It’s time to let young people live freely

We can’t expect them to put their lives on hold forever.

Emma Gilland

Topics Covid-19 Politics UK

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Young people have faced a huge amount of unfair criticism during the pandemic. Even now, as the government resists the urge to impose new Covid-related restrictions in England, many people are reluctant to let young people return to normal life.

The reaction on Twitter to a recent viral video is a case in point. The video shows two jolly Scottish lasses explaining why they have crossed the border to celebrate the New Year in England, where Covid restrictions are lighter than in Scotland. Many tweeters responded to the video with anger, attacking the girls for their supposedly selfish behaviour. In their rage against two girls having a night out, these Twitter users simply revealed the madness of their own pandemic-induced panic. New Year is meant to be about new beginnings and moving forward. Yet, clearly, too many are unable or unwilling to let go of the Covid climate of fear.

It is in young people’s nature to want to socialise. Today’s youth do not fit the stereotype of the grumpy teenager holed up in his bedroom – they are keen to go out and meet people. But throughout the pandemic, young people have been condemned much more viciously than older generations when doing so – supposedly, for putting others at risk. There seems to be no awareness of the actual health risks of young people mixing in nightclubs and bars, and even less awareness of the damage done by preventing young people from socialising.

Despite being so sharply criticised during the pandemic, young people have actually made some of the greatest sacrifices of any age group. A poll of European publics by the European Council on Foreign Relations last year showed that younger generations have suffered the most, with more than 60 per cent of under-30s saying their lives have been impacted by the pandemic. This compares to less than 40 per cent of those aged over 60. This gulf is due in part to the disruption to young people’s education. But it is also due to the way that Covid rules have specifically targeted the kinds of events that Generation Z finds enjoyable. This is especially true of festivals and nightclubs, which have always been among the last things to return when we have emerged from lockdowns.

What’s more, even when restrictions have been lifted, young people have not been able to return to their normal activities. Even when British youngsters were once again able to mix in school classrooms, they were still being reprimanded in the media for meeting up in groups outside school – despite this posing no additional Covid risk.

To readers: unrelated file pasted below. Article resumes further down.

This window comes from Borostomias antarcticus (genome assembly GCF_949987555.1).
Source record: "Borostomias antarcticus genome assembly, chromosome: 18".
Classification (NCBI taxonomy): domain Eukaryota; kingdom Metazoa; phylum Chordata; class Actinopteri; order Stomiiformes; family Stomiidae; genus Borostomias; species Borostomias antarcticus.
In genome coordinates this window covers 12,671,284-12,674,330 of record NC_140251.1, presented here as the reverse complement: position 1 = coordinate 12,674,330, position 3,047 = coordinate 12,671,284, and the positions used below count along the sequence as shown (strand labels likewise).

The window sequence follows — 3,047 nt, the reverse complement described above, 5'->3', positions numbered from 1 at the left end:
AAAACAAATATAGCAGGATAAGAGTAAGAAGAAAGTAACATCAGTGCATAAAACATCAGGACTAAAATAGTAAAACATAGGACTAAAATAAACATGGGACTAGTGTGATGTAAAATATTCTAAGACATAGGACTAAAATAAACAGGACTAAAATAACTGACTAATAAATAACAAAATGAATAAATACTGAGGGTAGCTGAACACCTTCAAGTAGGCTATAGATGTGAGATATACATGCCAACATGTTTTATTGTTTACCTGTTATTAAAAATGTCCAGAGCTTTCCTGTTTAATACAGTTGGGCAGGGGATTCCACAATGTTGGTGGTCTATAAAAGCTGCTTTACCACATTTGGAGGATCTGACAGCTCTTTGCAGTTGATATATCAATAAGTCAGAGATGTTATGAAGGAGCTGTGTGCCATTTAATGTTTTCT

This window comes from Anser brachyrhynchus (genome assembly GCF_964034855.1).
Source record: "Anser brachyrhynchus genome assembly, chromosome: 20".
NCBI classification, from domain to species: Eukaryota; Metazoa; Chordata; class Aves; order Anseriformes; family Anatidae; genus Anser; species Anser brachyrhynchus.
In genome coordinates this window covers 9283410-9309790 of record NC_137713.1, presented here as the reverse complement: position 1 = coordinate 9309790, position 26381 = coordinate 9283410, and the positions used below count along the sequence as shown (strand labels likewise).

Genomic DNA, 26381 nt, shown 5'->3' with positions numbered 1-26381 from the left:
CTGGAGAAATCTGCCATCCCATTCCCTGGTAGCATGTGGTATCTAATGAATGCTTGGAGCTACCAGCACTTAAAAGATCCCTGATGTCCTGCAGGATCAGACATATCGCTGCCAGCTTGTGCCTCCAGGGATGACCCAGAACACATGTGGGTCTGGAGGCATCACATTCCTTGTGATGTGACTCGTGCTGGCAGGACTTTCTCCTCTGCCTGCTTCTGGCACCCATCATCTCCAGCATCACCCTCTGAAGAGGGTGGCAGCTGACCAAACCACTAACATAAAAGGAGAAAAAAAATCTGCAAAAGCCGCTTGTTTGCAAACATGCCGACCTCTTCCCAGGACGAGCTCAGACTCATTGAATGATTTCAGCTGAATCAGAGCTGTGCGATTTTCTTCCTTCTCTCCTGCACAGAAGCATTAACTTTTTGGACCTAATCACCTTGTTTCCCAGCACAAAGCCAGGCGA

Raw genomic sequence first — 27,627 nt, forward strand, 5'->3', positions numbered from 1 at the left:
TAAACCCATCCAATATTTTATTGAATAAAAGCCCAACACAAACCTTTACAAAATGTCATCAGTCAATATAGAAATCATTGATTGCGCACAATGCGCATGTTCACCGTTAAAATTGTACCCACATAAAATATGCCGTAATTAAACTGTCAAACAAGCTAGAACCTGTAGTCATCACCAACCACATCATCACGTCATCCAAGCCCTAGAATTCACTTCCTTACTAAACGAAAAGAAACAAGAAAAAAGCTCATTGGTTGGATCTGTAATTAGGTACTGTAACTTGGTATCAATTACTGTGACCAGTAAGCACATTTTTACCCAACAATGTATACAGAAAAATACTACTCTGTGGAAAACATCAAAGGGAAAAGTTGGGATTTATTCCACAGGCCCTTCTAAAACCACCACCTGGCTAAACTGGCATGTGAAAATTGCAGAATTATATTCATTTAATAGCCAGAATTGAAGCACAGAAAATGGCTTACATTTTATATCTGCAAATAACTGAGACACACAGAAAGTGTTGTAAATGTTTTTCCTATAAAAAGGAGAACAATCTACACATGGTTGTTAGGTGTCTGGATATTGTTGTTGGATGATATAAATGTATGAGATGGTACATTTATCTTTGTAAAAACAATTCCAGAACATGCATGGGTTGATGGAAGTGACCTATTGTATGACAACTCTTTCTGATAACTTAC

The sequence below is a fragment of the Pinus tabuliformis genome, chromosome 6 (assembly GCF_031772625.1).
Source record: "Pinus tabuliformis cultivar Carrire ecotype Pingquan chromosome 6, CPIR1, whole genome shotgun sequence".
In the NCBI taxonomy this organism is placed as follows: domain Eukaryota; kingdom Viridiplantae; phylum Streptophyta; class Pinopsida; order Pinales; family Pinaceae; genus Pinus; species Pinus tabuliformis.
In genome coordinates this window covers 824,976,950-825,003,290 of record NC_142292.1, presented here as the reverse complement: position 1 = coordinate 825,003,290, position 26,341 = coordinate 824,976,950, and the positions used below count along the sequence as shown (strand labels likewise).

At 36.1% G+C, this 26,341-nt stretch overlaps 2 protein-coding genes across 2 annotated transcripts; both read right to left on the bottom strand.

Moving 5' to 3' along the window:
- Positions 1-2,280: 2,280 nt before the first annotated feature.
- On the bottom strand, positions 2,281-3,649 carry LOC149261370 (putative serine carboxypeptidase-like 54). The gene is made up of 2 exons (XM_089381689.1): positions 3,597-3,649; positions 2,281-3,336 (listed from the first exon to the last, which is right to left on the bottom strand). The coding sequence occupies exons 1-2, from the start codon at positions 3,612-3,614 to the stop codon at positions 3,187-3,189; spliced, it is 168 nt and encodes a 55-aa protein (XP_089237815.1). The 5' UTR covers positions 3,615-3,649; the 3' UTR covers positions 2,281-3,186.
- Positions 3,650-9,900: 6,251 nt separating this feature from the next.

The young have been depicted as delinquents during the pandemic. Older generations have of course always been concerned by the (im)morality of teenagers, but during the pandemic this has turned into mass adult hysteria. It is now routine to hear older people moaning about the ‘anti-social’ parties or gatherings of youngsters who are simply trying to have a good time. And now the ‘danger’ posed by young people mixing in nightclubs and at other large events has been exaggerated in order to justify social control. This is clear in the use of vaccine passports in some venues.

The press must bear a lot of responsibility for older people’s fear of young people’s behaviour. Over the festive period, the media featured countless moralising critiques of youthful parties and nights out, despite the fact that family meet-ups over Christmas in homes and restaurants were just as likely to lead to a rise in cases.

The irony of all this is that most teenagers have been largely respectful of the rules throughout the pandemic. This just shows how the wider commentary around ‘irresponsible’ youth behaviour has become detached from reality.

It is as if growing up itself is now being stigmatised as a health risk. Socialising and partying are, apparently, unnecessary, superfluous activities which all sensible youngsters should avoid. Whatever young people expected early adulthood to be like, it was not this.

It was always wholly unreasonable to expect young people to put their lives on hold at a stage when their relationships, circumstances and senses of self are changing and developing so rapidly. Effectively postponing and cancelling a young person’s coming of age has been greatly disorientating for many youngsters. We have been barred from celebrating our 16th, 18th and 21st birthdays. In order to live life to the fullest, we must be allowed to do these things. Similarly, those finishing school have missed out on school-leaver traditions, just as freshers have missed out on the usual introductory events at universities. Many have endured a seemingly never-ending wait for their early adult lives to begin.

In order to recover from the pandemic, we must recognise the vital importance of allowing the young to mix, have fun and get on with growing up.

Emma Gilland is a Year 12 student and co-author of The Corona Generation: Coming of Age in a Crisis, written with Jennie Bristow and published by Zero Books. Buy it here.

Picture by: Getty.

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Topics Covid-19 Politics UK


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